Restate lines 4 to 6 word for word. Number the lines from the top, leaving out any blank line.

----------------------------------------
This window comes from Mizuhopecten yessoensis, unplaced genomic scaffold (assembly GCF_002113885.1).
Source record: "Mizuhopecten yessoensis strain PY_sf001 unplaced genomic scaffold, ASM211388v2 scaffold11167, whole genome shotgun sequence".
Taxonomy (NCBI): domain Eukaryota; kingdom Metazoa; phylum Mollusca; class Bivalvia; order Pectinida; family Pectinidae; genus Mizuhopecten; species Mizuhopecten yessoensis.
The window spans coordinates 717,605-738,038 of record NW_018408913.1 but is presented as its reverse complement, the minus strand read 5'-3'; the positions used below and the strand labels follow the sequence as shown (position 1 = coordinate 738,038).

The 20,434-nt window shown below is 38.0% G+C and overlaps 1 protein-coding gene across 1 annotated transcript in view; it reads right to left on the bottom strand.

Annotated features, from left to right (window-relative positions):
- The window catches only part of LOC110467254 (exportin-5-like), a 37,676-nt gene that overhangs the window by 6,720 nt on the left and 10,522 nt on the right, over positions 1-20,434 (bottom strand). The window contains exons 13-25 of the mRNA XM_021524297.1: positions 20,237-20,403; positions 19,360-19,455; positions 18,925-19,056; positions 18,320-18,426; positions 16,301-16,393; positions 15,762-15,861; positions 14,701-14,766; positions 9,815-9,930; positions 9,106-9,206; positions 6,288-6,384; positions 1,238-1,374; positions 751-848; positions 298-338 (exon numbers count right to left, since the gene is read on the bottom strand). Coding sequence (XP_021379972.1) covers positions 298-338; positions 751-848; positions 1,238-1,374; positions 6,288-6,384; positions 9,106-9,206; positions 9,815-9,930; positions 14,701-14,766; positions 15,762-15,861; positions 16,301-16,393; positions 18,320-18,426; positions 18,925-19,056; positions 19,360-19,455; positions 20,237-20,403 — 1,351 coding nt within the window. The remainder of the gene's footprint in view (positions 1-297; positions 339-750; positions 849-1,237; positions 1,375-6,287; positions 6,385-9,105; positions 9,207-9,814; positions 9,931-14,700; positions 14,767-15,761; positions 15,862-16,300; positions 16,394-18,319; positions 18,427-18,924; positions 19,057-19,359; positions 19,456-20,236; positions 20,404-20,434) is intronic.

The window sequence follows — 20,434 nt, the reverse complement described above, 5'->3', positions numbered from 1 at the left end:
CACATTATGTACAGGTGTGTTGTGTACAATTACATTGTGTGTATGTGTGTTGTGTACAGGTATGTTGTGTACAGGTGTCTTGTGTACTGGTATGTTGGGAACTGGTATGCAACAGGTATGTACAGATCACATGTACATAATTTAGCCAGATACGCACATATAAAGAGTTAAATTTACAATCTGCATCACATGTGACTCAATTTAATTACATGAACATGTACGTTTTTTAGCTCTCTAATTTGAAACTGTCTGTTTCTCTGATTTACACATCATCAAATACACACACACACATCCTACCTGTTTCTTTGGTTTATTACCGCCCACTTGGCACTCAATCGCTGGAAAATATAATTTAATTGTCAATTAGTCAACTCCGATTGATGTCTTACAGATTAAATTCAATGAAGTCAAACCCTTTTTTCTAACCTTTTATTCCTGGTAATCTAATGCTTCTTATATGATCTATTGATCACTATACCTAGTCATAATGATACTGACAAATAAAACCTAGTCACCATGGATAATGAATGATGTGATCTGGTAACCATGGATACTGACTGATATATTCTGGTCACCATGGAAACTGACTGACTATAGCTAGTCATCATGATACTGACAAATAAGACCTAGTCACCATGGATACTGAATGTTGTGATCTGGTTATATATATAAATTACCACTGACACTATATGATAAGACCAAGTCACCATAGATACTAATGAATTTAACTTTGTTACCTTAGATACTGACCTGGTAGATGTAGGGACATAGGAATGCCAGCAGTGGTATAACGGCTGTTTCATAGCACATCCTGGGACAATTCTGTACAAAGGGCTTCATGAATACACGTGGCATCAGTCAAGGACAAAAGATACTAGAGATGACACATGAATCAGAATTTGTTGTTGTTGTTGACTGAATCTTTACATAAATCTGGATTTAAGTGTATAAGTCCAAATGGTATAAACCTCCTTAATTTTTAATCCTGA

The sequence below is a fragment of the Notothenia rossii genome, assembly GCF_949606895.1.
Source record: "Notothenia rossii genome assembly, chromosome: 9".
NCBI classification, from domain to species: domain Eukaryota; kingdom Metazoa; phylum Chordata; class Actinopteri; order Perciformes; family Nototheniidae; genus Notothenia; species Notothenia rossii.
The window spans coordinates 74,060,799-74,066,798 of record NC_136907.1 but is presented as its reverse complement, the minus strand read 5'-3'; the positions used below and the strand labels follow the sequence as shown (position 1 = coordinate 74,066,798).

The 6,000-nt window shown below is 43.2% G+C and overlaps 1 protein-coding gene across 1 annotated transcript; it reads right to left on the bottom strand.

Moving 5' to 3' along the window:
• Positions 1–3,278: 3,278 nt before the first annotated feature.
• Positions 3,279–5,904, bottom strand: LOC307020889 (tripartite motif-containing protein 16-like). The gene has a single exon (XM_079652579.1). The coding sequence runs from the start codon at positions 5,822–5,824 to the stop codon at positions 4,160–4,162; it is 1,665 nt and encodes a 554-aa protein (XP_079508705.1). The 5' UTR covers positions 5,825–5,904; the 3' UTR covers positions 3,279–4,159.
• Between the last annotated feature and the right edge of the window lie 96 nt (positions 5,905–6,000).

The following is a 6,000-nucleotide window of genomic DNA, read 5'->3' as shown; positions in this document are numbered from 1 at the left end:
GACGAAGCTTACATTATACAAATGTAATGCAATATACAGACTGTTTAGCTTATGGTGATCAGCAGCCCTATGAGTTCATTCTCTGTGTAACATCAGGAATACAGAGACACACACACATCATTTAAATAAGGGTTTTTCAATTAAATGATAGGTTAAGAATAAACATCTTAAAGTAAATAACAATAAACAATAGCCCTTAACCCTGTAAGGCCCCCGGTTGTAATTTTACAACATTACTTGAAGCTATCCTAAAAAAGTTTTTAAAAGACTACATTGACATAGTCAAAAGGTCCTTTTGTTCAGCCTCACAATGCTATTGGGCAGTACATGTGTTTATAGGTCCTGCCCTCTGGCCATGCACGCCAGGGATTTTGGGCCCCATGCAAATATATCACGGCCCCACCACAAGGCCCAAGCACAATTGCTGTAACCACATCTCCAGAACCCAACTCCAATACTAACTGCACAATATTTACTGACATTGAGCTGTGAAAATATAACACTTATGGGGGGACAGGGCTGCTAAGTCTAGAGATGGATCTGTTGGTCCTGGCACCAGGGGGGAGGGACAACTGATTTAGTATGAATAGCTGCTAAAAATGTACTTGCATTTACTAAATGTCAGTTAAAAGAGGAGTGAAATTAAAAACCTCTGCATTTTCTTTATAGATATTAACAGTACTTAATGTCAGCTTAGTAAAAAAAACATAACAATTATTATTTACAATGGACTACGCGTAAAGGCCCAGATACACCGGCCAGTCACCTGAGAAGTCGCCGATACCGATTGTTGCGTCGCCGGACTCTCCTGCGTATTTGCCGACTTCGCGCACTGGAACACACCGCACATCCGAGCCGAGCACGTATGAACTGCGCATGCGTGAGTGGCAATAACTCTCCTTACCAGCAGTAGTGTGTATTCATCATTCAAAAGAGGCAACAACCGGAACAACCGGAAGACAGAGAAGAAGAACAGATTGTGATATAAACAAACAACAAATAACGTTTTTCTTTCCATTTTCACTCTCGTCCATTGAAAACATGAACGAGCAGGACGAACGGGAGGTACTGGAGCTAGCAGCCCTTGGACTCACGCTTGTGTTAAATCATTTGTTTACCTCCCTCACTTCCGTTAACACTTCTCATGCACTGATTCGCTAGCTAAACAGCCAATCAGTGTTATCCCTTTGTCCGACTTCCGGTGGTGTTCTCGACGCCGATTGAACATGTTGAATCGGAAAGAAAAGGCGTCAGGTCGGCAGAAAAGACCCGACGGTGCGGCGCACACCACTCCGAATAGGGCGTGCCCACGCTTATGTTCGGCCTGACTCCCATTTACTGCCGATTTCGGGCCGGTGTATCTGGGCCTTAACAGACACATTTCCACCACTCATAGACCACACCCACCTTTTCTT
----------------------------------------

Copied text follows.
The window spans coordinates 717,605-738,038 of record NW_018408913.1 but is presented as its reverse complement, the minus strand read 5'-3'; the positions used below and the strand labels follow the sequence as shown (position 1 = coordinate 738,038).

The 20,434-nt window shown below is 38.0% G+C and overlaps 1 protein-coding gene across 1 annotated transcript in view; it reads right to left on the bottom strand.

Annotated features, from left to right (window-relative positions):